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Thread: rebuttal on article in Tai Chi Magazine

  1. #1
    ddh Guest

    rebuttal on article in Tai Chi Magazine

    This was in response to a letter I sent to Marvin Smalheiser regarding a
    very inflamatoy article he printed for Justin Meehan in Tai Chi Magazine.
    The article totally **** on Chen style tai chi, saying that chen style could
    even cause brain damage. Please read my response. Marvin Smalheiser
    refused to print it saying my response was too emotional and attacking Mr.
    Meehan. I thought I was just stating some facts. You decide. Then send it
    to everyone you know.

    Mark Wasson

    To Marvin Smalheiser,

    Dear Marvin,

    On quite a few occasions you have remarked to me how better to say
    things in my articles so not to offend other styles and practitioners.
    I have taken this advice to heart and tried to write my articles in that
    fashion. Now I know I can be quite outspoken on things I feel
    passionate about, and tai chi is right up there with the most important
    things I value in my life. That is why, as a Chen stylist, I feel so
    upset about many comments Justin Meehan said in an article that just
    recently appeared in Tai Chi Magazine.
    I am very surprised that you would allow so many prejudice
    statements, not to mention totally incorrect, in print from a person as
    he compares Feng's tai chi to Chen tai chi. To those remarks I feel
    pressed to speak out and correct these misconceptions that he has stated
    about some aspects of Chen tai chi. My Commentary follows, which I
    would ask most generously of you to print.

    Thank You,
    Mark Wasson

    Commentary on The Hun Yuan Article, by Justin Meehan:

    By Mark Wasson
    Copyright 2001

    As a writer I feel awkward correcting another writer's work, it is
    considered politically incorrect. In this case, however, I must let
    another part of me speak out, and that is the tai chi practitioner.
    What I feel obliged to correct is a number of mistakes that Justin
    Meehan spoke about in an article he recently wrote for Tai Chi Magazine
    in regards to the differences between Hun Yuan tai chi and Chen style
    tai chi.
    I do not know Mr. Meehan so I will not speak about his credentials
    concerning tai chi chuan. I have heard much about master Feng; both
    good and bad, though I have not met him personally. What I do know
    well, however, is Chen style tai chi.
    I got the strong feeling in Mr. Methane's article that he feels Hun
    Yuan tai chi is quite superior to Chen style tai chi. He points out
    that 'Stomping' the foot and 'fa jing' movements, that are common
    practice in Chen tai chi, can cause all kinds of maladies, even leading
    to brain damage. If this is the case I would ask Mr Meehan to bring
    forth even one Chen stylist who suffers brain damage from stomping their
    foot or using fast explosive movements in their tai chi practice, or in
    any daily activity.
    The fact is, the practice of stomping the foot in Chen style tai
    chi actually has a number beneficial effects on the body, especially in
    women. It has been shown in medical tests, on football players in the
    NFL, that all the hard hitting they take during a game actually triggers
    the bones to secrete bone building material to those areas that are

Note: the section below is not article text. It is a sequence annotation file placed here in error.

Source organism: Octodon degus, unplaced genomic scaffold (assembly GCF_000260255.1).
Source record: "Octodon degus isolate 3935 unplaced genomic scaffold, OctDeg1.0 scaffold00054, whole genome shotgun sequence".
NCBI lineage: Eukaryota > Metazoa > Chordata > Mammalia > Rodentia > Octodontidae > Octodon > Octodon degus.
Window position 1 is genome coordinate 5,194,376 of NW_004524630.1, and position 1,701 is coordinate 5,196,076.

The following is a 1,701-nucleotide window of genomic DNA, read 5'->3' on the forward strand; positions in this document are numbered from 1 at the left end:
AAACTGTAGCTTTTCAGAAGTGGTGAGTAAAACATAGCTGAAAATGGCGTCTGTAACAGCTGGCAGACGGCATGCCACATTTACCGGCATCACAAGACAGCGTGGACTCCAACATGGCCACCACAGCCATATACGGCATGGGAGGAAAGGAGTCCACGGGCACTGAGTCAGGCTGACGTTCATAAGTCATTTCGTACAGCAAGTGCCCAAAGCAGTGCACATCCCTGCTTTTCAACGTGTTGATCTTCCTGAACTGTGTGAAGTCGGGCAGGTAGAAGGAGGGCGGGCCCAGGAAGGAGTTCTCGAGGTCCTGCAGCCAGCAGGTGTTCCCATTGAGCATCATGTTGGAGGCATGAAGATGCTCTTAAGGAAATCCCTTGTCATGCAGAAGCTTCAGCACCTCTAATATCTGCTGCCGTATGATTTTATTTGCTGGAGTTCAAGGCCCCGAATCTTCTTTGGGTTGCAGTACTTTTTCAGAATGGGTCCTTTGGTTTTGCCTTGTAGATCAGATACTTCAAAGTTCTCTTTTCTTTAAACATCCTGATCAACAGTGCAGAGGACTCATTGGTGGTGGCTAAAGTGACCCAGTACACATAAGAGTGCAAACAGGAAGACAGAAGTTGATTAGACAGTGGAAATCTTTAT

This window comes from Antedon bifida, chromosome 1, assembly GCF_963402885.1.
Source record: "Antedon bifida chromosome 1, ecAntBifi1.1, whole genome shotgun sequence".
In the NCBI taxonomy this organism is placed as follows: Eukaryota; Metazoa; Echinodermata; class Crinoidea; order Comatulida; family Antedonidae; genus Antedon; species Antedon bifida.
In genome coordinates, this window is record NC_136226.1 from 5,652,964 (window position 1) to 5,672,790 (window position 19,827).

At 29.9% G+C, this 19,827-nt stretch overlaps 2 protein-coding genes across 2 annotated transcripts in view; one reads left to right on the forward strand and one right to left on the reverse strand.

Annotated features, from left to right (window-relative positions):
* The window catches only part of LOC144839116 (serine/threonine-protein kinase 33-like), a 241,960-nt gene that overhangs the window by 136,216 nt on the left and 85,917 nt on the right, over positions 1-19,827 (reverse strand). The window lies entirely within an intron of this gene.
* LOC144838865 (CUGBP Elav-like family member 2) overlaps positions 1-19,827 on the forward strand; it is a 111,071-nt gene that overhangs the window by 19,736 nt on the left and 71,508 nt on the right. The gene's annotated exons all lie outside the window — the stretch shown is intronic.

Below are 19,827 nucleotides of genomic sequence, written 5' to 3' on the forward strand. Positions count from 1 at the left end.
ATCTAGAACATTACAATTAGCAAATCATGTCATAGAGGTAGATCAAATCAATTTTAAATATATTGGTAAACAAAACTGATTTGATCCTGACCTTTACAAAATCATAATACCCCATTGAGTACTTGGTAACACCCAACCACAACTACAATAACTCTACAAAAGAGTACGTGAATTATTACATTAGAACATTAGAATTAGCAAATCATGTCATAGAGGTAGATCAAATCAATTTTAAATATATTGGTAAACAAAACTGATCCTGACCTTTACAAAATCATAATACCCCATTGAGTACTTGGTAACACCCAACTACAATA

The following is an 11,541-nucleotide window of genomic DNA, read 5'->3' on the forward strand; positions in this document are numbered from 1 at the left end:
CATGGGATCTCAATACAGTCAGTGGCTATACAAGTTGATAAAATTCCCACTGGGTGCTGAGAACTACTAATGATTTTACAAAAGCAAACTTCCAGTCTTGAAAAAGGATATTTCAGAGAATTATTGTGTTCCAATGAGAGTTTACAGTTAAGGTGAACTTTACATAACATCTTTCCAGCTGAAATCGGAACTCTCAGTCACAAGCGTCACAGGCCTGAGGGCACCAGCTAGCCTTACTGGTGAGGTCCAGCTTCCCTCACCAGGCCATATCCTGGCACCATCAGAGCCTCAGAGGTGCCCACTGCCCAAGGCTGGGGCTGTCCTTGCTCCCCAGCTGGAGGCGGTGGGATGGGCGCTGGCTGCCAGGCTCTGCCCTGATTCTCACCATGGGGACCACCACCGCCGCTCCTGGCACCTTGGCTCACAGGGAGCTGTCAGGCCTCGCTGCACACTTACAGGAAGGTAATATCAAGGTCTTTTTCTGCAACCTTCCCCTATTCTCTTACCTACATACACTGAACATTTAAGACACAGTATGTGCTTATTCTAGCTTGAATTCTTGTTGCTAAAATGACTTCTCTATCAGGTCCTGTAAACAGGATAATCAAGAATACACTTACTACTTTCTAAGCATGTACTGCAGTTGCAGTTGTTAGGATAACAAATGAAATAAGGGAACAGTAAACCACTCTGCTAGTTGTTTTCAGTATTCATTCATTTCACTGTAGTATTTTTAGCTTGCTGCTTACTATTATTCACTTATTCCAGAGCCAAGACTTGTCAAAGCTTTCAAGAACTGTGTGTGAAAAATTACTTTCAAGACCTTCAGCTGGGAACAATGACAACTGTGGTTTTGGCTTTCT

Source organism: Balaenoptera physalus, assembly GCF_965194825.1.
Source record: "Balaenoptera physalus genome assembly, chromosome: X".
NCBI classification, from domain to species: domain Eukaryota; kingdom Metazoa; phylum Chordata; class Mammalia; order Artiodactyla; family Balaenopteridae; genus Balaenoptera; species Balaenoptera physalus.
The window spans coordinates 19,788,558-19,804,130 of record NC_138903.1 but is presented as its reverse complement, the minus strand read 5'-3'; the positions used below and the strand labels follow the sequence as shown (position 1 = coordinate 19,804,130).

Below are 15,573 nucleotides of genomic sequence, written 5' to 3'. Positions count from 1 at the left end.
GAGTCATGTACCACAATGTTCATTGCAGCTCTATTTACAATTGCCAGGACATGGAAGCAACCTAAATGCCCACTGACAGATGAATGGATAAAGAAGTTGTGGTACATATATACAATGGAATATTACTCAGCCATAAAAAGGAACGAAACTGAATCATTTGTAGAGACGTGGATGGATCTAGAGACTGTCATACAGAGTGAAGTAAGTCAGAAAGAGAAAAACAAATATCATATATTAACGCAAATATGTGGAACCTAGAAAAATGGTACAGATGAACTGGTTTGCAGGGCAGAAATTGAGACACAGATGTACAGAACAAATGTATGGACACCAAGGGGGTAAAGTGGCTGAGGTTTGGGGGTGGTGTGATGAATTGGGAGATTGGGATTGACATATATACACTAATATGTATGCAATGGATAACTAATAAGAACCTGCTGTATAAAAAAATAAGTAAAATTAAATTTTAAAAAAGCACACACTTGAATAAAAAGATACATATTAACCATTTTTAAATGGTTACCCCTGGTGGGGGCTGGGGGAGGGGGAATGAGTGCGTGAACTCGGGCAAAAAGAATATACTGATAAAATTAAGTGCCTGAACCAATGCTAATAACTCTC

under stress thereby building up the added bone in that area of
    activity. In countless other studies regarding women and osteoporosis
    it has been shown that hardy activity actually fights off the
    deterioration of bone material as the body ages.
    Before anyone jumps up and says, wait a minute, you can't expect an
    eighty year old woman to practice fa jing movements at the same level as
    say Chen Xiaowang, the answer is, of course not. Chen Xiaowang, who is
    my teacher, has commented on this very issue many times while teaching
    seminars all over the world. His reply is that the amount of fa jing
    that one uses in his practice is determined on his/her health and energy
    level on any given day. Fa jing movements actually stimulate the chi
    flow throughout the body, and enlivens the spirit, or shen. You do as
    much as your body tells you is ok. If you start to feel your energy
    depleting, then you back off and go softer. It all depends on your
    strength and health and age. This is of course just common sense.
    Mr Meehan also criticizes the use of low stances in one's tai chi
    practice. Again, Chen Xiaowang has said that there are three levels of
    stances in Chen style tai chi depending on one's level of expertise. It
    is ok use either high, medium, and low stances, for more advance
    practitioners in Chen style practice. Low stances do not in fact break
    the the flow of chi as Mr. Meehan stated. Quite the contrary in fact.
    Low stances actually condense the chi making it even stronger. This is
    a matter of simple physics. If you take a given amount of energy and
    condense it into a smaller space, that energy becomes more condensed,
    with that much more potential for faster and explosive force when it is
    Mr. Meehan states that Chen Wangting created seven sets of tai chi
    and Chen Changxing later condensed them into two routines, the Yi Lu
    routine and the Er Lu routine. This is incorrect, there were originally
    only five sets that were later made into the two forms that are still
    practised today.
    Mr Meehan justifies master Feng's creation of different forms and
    uses Chen Xiaowang's creation of the nineteen and thirty-eight routines
    to do so. The difference here is that Chen Xiaowang did not create new
    movements, as Feng did, but used the exact movements as they are
    performed in the longer sets.
    In regards to the differences between the Xin Jia routine created